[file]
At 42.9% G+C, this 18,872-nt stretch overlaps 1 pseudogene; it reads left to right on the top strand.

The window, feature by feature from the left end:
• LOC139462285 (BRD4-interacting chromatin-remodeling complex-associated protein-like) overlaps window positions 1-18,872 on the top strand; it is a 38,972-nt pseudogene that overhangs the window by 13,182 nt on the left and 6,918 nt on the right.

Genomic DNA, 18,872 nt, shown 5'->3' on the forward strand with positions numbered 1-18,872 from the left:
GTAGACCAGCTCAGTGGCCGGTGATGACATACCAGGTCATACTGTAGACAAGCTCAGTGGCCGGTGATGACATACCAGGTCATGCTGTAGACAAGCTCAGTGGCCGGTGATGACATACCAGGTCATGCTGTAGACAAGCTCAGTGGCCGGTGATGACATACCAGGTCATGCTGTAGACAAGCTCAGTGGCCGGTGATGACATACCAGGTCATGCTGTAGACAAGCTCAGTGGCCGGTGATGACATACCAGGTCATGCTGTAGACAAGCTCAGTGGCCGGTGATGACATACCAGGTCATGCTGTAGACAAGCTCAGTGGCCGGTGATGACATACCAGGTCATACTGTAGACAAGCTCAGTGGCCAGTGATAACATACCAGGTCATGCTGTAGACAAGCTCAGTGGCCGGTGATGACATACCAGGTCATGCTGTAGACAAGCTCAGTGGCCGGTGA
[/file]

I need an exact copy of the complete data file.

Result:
At 42.9% G+C, this 18,872-nt stretch overlaps 1 pseudogene; it reads left to right on the top strand.

The window, feature by feature from the left end:
• LOC139462285 (BRD4-interacting chromatin-remodeling complex-associated protein-like) overlaps window positions 1-18,872 on the top strand; it is a 38,972-nt pseudogene that overhangs the window by 13,182 nt on the left and 6,918 nt on the right.

Genomic DNA, 18,872 nt, shown 5'->3' on the forward strand with positions numbered 1-18,872 from the left:
GTAGACCAGCTCAGTGGCCGGTGATGACATACCAGGTCATACTGTAGACAAGCTCAGTGGCCGGTGATGACATACCAGGTCATGCTGTAGACAAGCTCAGTGGCCGGTGATGACATACCAGGTCATGCTGTAGACAAGCTCAGTGGCCGGTGATGACATACCAGGTCATGCTGTAGACAAGCTCAGTGGCCGGTGATGACATACCAGGTCATGCTGTAGACAAGCTCAGTGGCCGGTGATGACATACCAGGTCATGCTGTAGACAAGCTCAGTGGCCGGTGATGACATACCAGGTCATGCTGTAGACAAGCTCAGTGGCCGGTGATGACATACCAGGTCATACTGTAGACAAGCTCAGTGGCCAGTGATAACATACCAGGTCATGCTGTAGACAAGCTCAGTGGCCGGTGATGACATACCAGGTCATGCTGTAGACAAGCTCAGTGGCCGGTGA